The prevalence of obesity differed according to several sociodemographic characteristics. Obesity was higher among older adults aged 60 to 79 (33%) compared with younger adults (20%). Obesity was also higher among those with a lower household education level (less than high school, at 40%) compared with those with a post-secondary graduation (24%). Obesity was nearly two times higher among Canadian-born people (30%) compared with immigrants (17%).
For more information on overweight and obesity in Canada, see the infographic titled "Obesity in Canadian Adults, 2016 and 2017," also available today.
Note to readers
Cycle 5 of the Canadian Health Measures Survey (CHMS) was conducted from January 2016 to December 2017. The target population consists of persons 3 to 79 years of age living in the provinces. The observed population excludes persons living in the three territories; persons living on reserves and other Aboriginal settlements in the provinces; full-time members of the Canadian Forces; the institutionalized population and residents of certain remote regions. Altogether these exclusions represent approximately 4% of the target population.
Weight files and instructions are available for combining cycle 5 CHMS data (where possible) with equivalent data from cycles 1 to 4.
A decade of Canadian Health Measures Survey data
Today marks the first release of the 2016 and 2017 CHMS data. The first cycle of the CHMS began collection in 2007, which means that there are now 10 years of data available on the health of Canadians aged 3 to 79 collected through direct physical measurements, in addition to a questionnaire. The CHMS data can be used for a variety of purposes, from identifying chronic conditions in the population to changes in direct physical measures of Canadians over time. The results of the CHMS are used by governments to design health policies and programs. The results are also used by Canadians when making decisions about their health.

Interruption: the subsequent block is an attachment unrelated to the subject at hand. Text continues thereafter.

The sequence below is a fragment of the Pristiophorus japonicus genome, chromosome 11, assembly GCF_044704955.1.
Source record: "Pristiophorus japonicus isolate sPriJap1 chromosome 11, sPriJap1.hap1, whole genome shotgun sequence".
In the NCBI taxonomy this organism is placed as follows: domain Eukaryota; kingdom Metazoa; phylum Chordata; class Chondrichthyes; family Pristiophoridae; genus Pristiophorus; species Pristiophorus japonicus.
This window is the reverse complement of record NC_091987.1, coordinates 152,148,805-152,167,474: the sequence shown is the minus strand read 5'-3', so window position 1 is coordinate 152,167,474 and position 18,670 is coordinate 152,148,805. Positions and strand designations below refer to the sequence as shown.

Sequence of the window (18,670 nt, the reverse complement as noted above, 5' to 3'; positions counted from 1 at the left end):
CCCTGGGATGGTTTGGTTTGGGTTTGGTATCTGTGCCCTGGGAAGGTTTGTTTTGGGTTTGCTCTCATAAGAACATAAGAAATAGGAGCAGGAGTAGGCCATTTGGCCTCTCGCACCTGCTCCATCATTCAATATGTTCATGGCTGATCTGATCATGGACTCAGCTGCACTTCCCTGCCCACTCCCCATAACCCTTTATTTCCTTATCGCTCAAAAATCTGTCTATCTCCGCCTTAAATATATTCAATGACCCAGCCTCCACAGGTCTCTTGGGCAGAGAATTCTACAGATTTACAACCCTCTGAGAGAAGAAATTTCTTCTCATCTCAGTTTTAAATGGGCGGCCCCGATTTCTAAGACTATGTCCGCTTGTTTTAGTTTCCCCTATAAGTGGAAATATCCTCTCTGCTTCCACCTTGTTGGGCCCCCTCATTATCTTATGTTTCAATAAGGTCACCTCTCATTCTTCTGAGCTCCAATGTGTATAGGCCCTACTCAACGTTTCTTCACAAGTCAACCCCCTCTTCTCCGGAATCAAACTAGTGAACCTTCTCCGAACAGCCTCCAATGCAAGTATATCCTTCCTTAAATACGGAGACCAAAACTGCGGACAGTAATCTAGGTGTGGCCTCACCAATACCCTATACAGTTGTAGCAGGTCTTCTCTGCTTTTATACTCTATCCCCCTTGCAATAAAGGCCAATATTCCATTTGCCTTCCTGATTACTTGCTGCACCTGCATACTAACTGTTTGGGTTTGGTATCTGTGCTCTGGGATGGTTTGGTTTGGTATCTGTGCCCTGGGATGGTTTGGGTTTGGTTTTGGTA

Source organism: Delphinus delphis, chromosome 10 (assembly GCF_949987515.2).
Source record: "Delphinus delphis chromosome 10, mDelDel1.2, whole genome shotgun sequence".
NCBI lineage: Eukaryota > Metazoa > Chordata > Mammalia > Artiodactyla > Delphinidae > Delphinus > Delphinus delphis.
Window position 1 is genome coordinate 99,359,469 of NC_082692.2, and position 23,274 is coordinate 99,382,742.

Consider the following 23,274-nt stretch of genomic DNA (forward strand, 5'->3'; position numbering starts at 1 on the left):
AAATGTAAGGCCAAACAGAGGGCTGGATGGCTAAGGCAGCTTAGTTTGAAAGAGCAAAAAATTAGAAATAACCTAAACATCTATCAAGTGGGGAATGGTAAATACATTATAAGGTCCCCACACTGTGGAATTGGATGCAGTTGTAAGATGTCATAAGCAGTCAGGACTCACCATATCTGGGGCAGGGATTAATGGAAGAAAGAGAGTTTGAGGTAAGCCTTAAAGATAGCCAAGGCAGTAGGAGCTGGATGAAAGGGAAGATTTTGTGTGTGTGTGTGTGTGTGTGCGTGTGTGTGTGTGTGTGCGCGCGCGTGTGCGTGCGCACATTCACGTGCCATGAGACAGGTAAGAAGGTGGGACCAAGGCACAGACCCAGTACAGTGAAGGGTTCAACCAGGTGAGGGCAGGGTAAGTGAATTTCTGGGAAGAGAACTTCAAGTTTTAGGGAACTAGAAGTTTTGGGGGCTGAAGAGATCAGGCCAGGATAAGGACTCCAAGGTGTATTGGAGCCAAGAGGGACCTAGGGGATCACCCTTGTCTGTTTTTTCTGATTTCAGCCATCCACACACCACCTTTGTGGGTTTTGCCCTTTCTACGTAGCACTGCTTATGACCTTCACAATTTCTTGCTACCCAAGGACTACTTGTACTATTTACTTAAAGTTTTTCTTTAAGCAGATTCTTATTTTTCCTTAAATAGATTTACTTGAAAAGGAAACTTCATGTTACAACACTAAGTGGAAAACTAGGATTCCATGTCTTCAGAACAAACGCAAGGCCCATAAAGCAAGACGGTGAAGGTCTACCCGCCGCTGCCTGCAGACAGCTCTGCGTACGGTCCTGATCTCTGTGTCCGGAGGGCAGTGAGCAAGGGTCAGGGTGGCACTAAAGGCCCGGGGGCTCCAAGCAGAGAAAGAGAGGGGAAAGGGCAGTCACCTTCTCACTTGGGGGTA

The CHMS Cycle 5 (2016 and 2017) household and clinic data (excluding bone health and vision) files are available today, with the release of more data coming soon. Non-environmental lab data (including complete blood count and nutrition markers) as well as self-reported medication data will be available in December 2018. Activity monitor, bone health, vision and environmental lab data will be released throughout 2019. Look for updates to estimates for blood pressure, hypertension and physical fitness in 2019 as well.
The fact sheet "Sleep Apnea in Canada, 2016 and 2017" is now available as part of Health Fact Sheets (82-625-X). The infographic "Obesity in Canadian Adults, 2016 and 2017" is also now available as part of Statistics Canada – Infographics ( 11-627-M).
For more information, or to enquire about the concepts, methods or data quality of this release, contact us (toll-free 1-800-263-1136; 514-283-8300; STATCAN.infostats-infostats.STATCAN@canada.ca) or Media Relations (613-951-4636; STATCAN.mediahotline-ligneinfomedias.STATCAN@canada.ca).